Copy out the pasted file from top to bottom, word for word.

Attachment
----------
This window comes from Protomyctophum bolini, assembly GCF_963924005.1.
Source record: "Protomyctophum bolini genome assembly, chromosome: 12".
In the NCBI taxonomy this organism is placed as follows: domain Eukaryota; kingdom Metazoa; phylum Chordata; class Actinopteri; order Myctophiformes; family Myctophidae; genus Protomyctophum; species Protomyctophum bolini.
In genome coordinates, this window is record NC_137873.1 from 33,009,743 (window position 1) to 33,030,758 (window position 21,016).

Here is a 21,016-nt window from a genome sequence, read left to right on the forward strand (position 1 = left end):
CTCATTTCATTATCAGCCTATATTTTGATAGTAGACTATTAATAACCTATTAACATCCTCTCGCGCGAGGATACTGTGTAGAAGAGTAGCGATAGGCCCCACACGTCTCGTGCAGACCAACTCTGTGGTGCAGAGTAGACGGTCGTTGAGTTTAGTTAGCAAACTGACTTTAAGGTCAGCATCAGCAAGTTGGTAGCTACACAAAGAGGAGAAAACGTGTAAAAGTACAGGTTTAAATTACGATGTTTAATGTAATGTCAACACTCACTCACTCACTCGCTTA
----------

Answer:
This window comes from Protomyctophum bolini, assembly GCF_963924005.1.
Source record: "Protomyctophum bolini genome assembly, chromosome: 12".
In the NCBI taxonomy this organism is placed as follows: domain Eukaryota; kingdom Metazoa; phylum Chordata; class Actinopteri; order Myctophiformes; family Myctophidae; genus Protomyctophum; species Protomyctophum bolini.
In genome coordinates, this window is record NC_137873.1 from 33,009,743 (window position 1) to 33,030,758 (window position 21,016).

Here is a 21,016-nt window from a genome sequence, read left to right on the forward strand (position 1 = left end):
CTCATTTCATTATCAGCCTATATTTTGATAGTAGACTATTAATAACCTATTAACATCCTCTCGCGCGAGGATACTGTGTAGAAGAGTAGCGATAGGCCCCACACGTCTCGTGCAGACCAACTCTGTGGTGCAGAGTAGACGGTCGTTGAGTTTAGTTAGCAAACTGACTTTAAGGTCAGCATCAGCAAGTTGGTAGCTACACAAAGAGGAGAAAACGTGTAAAAGTACAGGTTTAAATTACGATGTTTAATGTAATGTCAACACTCACTCACTCACTCGCTTA